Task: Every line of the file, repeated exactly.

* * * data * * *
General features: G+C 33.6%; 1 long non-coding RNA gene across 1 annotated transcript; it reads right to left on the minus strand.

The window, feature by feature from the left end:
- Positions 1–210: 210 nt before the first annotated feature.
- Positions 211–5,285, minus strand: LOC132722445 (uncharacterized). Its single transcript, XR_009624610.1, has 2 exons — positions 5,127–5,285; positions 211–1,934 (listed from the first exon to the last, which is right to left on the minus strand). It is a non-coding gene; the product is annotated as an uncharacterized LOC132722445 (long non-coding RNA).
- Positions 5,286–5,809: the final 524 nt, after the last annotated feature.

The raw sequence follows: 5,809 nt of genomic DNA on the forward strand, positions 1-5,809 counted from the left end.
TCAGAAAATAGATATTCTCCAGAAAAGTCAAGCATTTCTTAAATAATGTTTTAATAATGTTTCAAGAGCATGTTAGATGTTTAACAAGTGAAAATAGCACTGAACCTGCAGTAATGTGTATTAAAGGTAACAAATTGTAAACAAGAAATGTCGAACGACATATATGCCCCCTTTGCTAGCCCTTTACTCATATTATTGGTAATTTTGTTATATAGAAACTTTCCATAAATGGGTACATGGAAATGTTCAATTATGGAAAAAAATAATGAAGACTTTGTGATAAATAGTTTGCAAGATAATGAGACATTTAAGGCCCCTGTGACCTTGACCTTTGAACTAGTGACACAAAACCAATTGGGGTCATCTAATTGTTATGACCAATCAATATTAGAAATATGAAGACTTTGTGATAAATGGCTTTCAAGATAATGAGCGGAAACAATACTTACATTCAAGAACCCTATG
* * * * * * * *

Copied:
General features: G+C 33.6%; 1 long non-coding RNA gene across 1 annotated transcript; it reads right to left on the minus strand.

The window, feature by feature from the left end:
- Positions 1–210: 210 nt before the first annotated feature.
- Positions 211–5,285, minus strand: LOC132722445 (uncharacterized). Its single transcript, XR_009624610.1, has 2 exons — positions 5,127–5,285; positions 211–1,934 (listed from the first exon to the last, which is right to left on the minus strand). It is a non-coding gene; the product is annotated as an uncharacterized LOC132722445 (long non-coding RNA).
- Positions 5,286–5,809: the final 524 nt, after the last annotated feature.

The raw sequence follows: 5,809 nt of genomic DNA on the forward strand, positions 1-5,809 counted from the left end.
TCAGAAAATAGATATTCTCCAGAAAAGTCAAGCATTTCTTAAATAATGTTTTAATAATGTTTCAAGAGCATGTTAGATGTTTAACAAGTGAAAATAGCACTGAACCTGCAGTAATGTGTATTAAAGGTAACAAATTGTAAACAAGAAATGTCGAACGACATATATGCCCCCTTTGCTAGCCCTTTACTCATATTATTGGTAATTTTGTTATATAGAAACTTTCCATAAATGGGTACATGGAAATGTTCAATTATGGAAAAAAATAATGAAGACTTTGTGATAAATAGTTTGCAAGATAATGAGACATTTAAGGCCCCTGTGACCTTGACCTTTGAACTAGTGACACAAAACCAATTGGGGTCATCTAATTGTTATGACCAATCAATATTAGAAATATGAAGACTTTGTGATAAATGGCTTTCAAGATAATGAGCGGAAACAATACTTACATTCAAGAACCCTATG